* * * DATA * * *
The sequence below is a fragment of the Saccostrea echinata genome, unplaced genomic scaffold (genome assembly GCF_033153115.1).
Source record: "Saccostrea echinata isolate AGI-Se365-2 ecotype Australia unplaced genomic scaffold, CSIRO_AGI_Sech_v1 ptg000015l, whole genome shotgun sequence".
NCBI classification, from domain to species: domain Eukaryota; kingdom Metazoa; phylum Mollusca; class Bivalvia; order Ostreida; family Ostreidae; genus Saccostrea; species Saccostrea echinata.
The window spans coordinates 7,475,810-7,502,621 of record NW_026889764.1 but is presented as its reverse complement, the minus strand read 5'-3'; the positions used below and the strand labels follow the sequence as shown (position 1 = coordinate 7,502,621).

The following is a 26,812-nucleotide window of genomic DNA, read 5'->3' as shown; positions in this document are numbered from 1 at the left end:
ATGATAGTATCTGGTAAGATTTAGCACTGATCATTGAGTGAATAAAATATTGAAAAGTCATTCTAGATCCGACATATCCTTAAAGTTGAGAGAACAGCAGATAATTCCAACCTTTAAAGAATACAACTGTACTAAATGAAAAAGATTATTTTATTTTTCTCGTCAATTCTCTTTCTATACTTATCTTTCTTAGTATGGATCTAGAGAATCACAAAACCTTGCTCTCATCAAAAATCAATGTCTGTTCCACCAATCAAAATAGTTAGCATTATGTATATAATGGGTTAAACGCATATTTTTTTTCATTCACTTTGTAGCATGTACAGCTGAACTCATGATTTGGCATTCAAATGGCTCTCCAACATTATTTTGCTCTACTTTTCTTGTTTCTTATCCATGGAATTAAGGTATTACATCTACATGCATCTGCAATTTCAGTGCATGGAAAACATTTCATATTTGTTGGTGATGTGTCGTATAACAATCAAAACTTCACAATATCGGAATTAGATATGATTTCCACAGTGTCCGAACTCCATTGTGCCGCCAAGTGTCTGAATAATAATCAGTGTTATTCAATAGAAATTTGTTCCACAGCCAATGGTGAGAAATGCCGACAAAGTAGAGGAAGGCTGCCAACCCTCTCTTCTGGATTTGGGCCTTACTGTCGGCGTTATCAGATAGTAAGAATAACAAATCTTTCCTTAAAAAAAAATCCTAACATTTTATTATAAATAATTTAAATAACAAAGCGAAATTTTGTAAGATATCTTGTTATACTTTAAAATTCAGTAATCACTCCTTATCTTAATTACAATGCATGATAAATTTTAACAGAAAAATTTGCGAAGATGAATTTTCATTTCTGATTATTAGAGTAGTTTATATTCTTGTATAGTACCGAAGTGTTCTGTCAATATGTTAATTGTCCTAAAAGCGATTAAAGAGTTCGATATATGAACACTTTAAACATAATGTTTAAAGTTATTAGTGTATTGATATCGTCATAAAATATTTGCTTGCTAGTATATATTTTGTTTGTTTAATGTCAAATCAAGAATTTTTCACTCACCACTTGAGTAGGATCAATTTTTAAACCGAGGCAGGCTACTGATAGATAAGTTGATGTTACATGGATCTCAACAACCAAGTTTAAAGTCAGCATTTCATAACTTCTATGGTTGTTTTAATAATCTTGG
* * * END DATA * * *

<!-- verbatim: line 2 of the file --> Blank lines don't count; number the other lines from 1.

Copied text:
Source record: "Saccostrea echinata isolate AGI-Se365-2 ecotype Australia unplaced genomic scaffold, CSIRO_AGI_Sech_v1 ptg000015l, whole genome shotgun sequence".